Writer: Emmet Kirwan
Director: Phillip McMahon
Reviewer: Ciara Murphy
Developed as part of Show in a Bag, an artist development initiative of the Tiger Dublin Fringe Dublin Oldschool waspresented as part of the Tiger Dublin Fringe festival in 2014. Nominated for the Bewley’s Little Gem Award, the First Fortnight Award and scooping the highly sought after Best Performer award (a joint win between Ian Lloyd Anderson and Emmet Kirwan) the show’s return to a Dublin stage was highly anticipated.
Having started its journey on the intimate Bewley’s Café Theatre stage, the show’s transition to the larger Project Arts Centre’s ‘Space Upstairs’ means that this ensemblehave had to up the ante.
The play’s action takes place on the contemporary streets of Dublin. Jason, an aspiring DJ fueled by a Molotov cocktail of drugs and alcohol meanders from one rave to another. At first the audience is unsure where the story is going, is this merely an expose of Dublin’s rave scene, but the arrival into the action of Jason’s brother Daniel (Lloyd Anderson), a homeless heroin addict, adds a deeper level of meaning to the upbeat production. The beginning of the performance is energetic, while Lloyd Anderson and Kirwan rap the show’s introductory lines, the audience are thrown head first into this brash and erratic world. At first the colloquial rap is off putting, and perhaps is just slightly rushed, however it does not take long forthe two performers to sink comfortably into their rôles, exuding an energy that is electrically charged, raw and entertaining.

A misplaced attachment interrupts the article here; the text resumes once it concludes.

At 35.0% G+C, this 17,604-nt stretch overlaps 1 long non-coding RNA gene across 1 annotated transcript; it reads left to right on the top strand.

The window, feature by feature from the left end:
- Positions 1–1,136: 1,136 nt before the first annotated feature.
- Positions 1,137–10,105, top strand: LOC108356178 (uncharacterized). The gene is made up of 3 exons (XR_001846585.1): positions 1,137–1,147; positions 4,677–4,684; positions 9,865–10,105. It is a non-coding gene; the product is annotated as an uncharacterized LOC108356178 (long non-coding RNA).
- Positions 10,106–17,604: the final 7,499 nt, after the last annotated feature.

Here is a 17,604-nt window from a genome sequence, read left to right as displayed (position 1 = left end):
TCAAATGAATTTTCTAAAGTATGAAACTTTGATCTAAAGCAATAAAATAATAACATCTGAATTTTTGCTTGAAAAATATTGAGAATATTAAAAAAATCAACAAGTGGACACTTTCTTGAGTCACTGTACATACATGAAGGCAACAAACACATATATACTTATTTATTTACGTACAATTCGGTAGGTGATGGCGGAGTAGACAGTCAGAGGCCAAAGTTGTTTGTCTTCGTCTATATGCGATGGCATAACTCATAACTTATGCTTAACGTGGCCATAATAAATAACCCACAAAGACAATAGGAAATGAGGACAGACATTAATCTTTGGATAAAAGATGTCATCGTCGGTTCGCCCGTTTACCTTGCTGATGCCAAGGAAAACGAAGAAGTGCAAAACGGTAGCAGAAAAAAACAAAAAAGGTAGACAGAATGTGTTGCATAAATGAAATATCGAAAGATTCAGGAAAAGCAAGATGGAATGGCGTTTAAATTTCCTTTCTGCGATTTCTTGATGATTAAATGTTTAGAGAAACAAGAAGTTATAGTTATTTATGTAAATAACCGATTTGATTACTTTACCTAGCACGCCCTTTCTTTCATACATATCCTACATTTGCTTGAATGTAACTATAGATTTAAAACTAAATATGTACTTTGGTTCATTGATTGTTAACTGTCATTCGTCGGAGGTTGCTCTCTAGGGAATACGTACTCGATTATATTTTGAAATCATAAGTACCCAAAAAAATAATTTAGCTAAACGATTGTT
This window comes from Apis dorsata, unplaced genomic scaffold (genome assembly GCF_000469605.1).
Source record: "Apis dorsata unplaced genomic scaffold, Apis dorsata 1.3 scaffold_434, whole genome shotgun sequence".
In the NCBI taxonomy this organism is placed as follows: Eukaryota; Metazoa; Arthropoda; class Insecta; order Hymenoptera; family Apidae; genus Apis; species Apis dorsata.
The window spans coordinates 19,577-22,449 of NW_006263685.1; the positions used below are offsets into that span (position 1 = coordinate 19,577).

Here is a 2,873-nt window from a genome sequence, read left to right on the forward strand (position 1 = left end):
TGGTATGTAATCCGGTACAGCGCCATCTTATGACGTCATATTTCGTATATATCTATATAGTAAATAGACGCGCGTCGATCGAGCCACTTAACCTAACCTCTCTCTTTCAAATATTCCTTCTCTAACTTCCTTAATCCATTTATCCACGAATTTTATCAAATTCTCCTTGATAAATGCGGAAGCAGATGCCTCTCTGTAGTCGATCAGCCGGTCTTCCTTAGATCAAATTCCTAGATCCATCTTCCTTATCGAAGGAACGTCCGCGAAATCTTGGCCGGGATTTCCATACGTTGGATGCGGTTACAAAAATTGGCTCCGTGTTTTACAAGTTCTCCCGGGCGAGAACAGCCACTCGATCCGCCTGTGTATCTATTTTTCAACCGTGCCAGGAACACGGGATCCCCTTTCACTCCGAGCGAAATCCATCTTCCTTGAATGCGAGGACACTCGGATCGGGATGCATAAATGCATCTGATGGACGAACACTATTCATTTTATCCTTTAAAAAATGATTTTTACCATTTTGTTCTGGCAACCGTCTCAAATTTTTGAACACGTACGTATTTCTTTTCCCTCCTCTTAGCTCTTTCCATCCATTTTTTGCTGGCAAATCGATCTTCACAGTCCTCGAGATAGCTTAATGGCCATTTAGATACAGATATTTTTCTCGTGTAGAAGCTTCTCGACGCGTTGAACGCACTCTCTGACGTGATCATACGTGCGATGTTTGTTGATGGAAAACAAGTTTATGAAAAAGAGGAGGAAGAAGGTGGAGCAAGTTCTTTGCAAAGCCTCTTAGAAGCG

Armed only with two microphones, two torches and a handful of glitter, Lloyd Anderson and Kirwan keep the audience engaged and active for the duration of the performance. Although dealing with gritty andharrowing subject matter the performance never pontificates, insteadDublin Oldschoolallows its audience to engage, and to understandthe lives of the characters making their way across the scorching Dublin landscape.
The set is black box, the characters narrative so convincingthat we really could be pounding the familiar streets of Dublin. Ivan Birthistle’s sound design gives the space a depth to the space, which otherwise runs the risk of being sparse. Sarah Jane Shiels’ lighting design creating a medley of landscapes for the characters to inhabit.
Ultimately the reason for this play’s success is its story. Simple and energeticDublin Oldschool reveals just enough to leave the audience wanting more.
Photoby Albert Hooi. Runs until 13th December.